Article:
Ego depletion is a concept from self-regulation (or self-control) theory in psychology. According to the theory, willpower operates like a muscle that can be exerted. Studies have found that tasks requiring self-control can weaken this muscle, leading to ego depletion and a subsequently diminished ability to exercise self-control. In the lab, ego depletion has been induced in many different ways, such as having to suppress emotions or thoughts, or having to make a range of difficult decisions. The resulting ego depletion leads people to make less restrained decisions. Consumers, for example, may be more likely to choose candy over granola bars (Baumeister et al., 2008). Some studies now suggest that the evidence for this resource depletion model of self-control has been overestimated (e.g. Hagger & Chatzisarantis, 2016).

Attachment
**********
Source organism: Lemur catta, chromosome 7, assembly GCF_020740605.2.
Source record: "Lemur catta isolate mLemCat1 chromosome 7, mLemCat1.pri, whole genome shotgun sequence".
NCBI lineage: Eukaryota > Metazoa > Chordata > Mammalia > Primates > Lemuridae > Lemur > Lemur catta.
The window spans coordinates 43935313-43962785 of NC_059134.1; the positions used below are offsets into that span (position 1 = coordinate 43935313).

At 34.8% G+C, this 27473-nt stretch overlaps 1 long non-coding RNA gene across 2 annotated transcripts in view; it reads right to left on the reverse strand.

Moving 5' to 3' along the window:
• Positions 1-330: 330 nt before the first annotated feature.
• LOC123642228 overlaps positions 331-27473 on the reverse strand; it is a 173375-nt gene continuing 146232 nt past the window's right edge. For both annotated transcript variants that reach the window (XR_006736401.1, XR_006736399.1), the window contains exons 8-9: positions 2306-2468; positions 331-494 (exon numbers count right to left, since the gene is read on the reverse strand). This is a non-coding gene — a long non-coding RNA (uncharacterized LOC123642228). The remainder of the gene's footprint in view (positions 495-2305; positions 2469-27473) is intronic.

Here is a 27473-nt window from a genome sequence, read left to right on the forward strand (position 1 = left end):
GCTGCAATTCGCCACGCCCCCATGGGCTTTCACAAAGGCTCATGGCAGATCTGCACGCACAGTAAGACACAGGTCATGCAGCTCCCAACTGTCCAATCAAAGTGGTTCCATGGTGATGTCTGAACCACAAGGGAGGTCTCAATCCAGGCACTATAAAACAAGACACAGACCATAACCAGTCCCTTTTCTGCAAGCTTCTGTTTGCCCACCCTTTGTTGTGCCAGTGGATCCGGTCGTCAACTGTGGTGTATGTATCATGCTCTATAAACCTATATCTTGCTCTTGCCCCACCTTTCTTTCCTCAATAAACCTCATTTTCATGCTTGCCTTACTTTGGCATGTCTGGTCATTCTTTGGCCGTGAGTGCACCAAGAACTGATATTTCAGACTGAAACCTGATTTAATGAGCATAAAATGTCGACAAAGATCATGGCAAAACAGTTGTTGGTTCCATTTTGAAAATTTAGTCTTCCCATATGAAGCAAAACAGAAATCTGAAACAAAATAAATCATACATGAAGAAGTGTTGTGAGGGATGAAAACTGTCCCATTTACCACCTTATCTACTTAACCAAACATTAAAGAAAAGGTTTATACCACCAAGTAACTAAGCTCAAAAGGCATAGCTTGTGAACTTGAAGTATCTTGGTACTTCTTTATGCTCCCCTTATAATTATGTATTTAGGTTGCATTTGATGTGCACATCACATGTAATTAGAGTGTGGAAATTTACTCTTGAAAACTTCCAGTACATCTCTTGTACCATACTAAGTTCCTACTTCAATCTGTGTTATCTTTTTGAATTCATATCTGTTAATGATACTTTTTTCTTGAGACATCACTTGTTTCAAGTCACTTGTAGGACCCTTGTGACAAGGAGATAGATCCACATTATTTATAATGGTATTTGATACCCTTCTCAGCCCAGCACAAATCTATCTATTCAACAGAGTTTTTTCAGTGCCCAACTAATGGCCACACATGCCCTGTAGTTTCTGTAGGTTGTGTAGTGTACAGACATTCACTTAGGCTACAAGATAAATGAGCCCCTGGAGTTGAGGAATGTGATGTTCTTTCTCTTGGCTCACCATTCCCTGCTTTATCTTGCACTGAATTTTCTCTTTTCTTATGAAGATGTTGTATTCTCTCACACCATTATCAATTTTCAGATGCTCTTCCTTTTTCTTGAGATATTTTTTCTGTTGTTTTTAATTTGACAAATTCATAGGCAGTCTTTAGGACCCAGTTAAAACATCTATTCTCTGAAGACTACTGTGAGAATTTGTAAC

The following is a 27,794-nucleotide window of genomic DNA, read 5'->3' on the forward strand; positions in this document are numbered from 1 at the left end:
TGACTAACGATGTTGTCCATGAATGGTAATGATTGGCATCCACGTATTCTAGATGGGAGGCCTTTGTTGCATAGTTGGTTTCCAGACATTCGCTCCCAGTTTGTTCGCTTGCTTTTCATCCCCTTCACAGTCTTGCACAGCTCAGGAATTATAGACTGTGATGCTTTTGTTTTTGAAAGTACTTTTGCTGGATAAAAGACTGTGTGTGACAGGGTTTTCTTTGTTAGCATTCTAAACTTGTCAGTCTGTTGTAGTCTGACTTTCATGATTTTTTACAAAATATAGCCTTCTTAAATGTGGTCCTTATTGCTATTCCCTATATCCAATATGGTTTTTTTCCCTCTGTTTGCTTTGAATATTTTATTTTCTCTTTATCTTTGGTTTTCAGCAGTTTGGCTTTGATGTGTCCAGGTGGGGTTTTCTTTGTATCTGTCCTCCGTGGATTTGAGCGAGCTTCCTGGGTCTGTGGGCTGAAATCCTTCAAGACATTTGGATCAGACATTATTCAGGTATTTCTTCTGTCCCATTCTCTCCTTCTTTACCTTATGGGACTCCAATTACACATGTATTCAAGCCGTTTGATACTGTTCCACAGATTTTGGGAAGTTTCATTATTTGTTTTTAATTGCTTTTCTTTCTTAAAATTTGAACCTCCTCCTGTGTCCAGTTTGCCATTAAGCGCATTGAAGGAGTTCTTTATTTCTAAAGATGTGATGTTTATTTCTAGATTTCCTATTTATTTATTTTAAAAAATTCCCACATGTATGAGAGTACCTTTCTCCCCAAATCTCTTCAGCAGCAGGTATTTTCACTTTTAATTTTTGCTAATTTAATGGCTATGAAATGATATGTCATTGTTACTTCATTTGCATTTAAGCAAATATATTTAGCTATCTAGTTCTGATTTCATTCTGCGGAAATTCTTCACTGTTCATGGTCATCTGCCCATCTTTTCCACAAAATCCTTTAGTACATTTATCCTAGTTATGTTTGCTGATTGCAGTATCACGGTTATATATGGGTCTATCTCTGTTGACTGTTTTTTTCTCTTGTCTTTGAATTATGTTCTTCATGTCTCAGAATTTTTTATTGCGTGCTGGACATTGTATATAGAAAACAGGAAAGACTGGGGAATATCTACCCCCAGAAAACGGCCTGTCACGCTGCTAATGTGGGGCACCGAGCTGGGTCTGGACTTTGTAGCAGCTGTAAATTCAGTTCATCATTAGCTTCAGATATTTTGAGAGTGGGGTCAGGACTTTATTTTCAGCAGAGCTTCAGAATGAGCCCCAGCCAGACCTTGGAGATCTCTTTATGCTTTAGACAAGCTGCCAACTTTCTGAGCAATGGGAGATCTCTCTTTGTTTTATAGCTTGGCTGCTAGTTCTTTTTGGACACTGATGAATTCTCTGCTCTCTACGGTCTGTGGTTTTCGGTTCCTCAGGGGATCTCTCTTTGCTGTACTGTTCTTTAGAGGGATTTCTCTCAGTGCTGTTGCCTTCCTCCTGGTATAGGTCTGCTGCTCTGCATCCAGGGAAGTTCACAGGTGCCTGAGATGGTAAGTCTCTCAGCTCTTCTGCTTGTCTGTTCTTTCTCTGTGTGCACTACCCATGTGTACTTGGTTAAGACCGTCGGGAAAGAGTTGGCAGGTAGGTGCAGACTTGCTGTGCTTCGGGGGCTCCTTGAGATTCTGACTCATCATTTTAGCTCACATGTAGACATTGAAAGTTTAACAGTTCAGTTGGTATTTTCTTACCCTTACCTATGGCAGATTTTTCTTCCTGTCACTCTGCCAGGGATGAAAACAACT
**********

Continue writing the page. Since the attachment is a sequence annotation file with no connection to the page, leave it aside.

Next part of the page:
Baumeister, R. F., Sparks, E. A., Stillman, T. F., & Vohs, K. D. (2008). Free will in consumer behavior: Self-control, ego depletion, and choice. Journal of Consumer Psychology, 18(1), 4-13.
Hagger, M. S., & Chatzisarantis, N. L. D. (2016). A multilab preregistered replication of the ego-depletion effect. Perspectives on Psychological Science, 11, 546-573.